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2023 Phillies in review: Rodolfo Castro

An exercise is patience and roster manipulation

New York Mets v Philadelphia Phillies Photo by Rich Schultz/Getty Images

One of the pickups at the trade deadline for Dave Dombrowski, Rodolfo Castro sure didn’t play a whole heck of a lot. Sure, his job was already taken up by Edmundo Sosa at the time, but the team saw something in him, else they wouldn’t have traded away some pitching depth in Bailey Falter to acquire him.

2023 stats (with Philadelphia): 14 G, 32 PA, 0 HR, 2 RBI, 0 SB, 0 phones lost while attempting to steal, .100/.156/.100, -0.5 fWAR

The good

Um, he was present when called upon?

He didn’t break any laws that we know of?

It’s possible that he kept papers from blowing around the dugout by sitting on them.

The bad

He just didn’t play.

It’s through no fault of his own. Once people started to figure out the reason he was kept in Philadelphia as long as he was there, there was maybe a bit more empathy for his stunted development.

For a team that values roster flexibility, the fact that they were able to save that option for 2024 was something they wanted badly enough to hinder their major league club. When Castro did play, in whatever small amount it was, he was bad. It was clear he needed to play more than he was. All the roster manipulation didn’t seem to make much sense for a player playing as badly as Castro did.

In the end, it didn’t really matter since they were the top wild card seed and made it to the NLCS anyway, but stunting whatever development was left in Castro just didn’t seem worth it.

The future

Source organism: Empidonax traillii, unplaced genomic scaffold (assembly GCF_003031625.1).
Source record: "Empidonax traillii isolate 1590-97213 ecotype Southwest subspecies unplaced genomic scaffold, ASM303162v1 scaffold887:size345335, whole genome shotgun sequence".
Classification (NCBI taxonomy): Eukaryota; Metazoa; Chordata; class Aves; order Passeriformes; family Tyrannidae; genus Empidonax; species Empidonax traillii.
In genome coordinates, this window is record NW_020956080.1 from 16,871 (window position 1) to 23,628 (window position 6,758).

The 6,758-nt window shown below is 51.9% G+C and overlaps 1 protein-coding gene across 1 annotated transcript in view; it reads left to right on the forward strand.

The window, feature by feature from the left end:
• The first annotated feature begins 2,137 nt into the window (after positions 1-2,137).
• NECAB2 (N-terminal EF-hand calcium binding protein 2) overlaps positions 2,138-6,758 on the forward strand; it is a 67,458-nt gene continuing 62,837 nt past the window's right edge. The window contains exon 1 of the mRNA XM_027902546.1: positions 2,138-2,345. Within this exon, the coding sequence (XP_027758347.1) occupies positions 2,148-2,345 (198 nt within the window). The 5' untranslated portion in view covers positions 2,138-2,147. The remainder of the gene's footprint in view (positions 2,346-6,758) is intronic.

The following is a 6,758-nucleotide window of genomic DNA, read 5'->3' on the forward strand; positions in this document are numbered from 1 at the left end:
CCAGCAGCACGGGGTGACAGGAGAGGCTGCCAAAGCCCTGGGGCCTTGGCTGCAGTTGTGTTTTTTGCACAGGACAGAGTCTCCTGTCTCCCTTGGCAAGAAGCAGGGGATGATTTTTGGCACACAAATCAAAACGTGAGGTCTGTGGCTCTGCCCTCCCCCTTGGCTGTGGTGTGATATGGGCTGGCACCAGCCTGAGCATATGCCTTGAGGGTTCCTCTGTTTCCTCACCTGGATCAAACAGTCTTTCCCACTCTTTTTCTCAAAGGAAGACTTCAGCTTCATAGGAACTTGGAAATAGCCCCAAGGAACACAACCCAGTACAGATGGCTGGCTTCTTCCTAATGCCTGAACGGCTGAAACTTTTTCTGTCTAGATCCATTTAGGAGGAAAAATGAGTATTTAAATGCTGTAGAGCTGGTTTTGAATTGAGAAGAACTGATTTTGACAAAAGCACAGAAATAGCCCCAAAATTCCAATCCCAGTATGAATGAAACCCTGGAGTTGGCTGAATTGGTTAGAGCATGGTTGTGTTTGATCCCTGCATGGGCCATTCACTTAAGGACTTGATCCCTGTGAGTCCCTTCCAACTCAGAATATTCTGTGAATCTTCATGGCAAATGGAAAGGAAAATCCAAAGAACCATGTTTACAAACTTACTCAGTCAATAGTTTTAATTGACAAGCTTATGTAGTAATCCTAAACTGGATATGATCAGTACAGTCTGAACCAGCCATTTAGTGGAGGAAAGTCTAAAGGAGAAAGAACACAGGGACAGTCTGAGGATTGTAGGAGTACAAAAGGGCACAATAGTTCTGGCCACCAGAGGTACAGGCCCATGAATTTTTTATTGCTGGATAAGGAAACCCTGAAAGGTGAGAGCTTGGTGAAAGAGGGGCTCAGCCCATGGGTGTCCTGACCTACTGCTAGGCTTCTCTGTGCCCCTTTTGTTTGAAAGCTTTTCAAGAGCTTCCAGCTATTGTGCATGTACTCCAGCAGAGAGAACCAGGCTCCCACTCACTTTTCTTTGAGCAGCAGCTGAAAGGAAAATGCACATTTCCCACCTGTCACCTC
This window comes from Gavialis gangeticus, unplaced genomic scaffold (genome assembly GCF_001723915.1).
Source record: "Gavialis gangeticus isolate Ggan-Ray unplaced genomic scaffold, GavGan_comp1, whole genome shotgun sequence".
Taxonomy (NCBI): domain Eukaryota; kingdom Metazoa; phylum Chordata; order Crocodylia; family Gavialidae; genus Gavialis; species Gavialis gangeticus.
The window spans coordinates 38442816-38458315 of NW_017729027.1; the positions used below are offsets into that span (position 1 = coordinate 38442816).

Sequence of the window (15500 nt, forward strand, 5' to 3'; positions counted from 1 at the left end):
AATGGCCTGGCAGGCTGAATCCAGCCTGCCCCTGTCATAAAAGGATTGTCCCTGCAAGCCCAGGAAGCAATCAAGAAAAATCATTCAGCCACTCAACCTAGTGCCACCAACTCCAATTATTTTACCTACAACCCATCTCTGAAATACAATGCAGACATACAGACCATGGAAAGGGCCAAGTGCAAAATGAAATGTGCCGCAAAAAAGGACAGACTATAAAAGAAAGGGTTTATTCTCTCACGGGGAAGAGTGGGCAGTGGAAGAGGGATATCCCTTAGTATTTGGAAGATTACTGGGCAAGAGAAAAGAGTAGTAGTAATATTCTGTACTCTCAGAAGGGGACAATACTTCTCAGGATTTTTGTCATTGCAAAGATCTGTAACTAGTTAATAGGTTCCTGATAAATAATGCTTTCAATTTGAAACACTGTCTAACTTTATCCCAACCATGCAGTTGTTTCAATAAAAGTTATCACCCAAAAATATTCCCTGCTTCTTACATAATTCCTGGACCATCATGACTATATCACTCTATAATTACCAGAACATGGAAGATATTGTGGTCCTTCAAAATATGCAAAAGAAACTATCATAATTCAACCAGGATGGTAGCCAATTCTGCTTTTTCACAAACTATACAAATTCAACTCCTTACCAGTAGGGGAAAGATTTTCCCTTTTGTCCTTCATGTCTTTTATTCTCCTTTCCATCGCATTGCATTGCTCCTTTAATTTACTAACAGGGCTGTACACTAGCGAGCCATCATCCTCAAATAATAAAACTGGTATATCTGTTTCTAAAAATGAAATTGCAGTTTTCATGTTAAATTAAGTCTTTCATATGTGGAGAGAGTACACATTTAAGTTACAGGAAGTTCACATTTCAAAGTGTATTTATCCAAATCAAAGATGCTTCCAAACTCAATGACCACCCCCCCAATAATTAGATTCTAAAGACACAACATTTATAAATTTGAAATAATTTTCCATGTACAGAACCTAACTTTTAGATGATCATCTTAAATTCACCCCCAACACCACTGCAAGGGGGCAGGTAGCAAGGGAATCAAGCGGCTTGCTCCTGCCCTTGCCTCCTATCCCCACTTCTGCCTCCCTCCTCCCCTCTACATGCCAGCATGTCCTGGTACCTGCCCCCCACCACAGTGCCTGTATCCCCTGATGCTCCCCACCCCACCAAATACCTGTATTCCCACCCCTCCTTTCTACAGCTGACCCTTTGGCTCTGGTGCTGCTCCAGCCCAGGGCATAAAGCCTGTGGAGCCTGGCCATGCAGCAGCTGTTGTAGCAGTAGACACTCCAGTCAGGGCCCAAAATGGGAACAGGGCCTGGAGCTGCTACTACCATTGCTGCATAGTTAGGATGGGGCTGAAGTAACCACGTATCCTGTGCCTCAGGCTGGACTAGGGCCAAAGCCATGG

This certainly becomes a bit of a question. The team does have a decision to make regarding what to do about the utility infielder’s spot for 2024. We will all assume that Sosa is going to be given the job out of spring training, but what about Castro? Does he already have a ticket punched for Lehigh Valley? Now that the team has secured an option for 2024, they can recall him in case of an emergency, but they also did see something that they like in his profile. It could be his skillset, but it could also be his price tag. Should he make the Opening Day roster, he’d be making the minimum salary. Sosa is projected to make $1.7 million next season, roughly a million dollars more than Castro. If the two players are similar in the team’s eye, do they re-allocate the Sosa money elsewhere on the roster and use Castro as a utility player?

Again, it’s highly doubtful. Sosa does his job well and his projected salary isn’t anything to get worked up over. But as the team looks to upgrade around the roster, that extra million could be of use somewhere else, be it the bullpen, the rotation or a different part. It’s something worth looking at.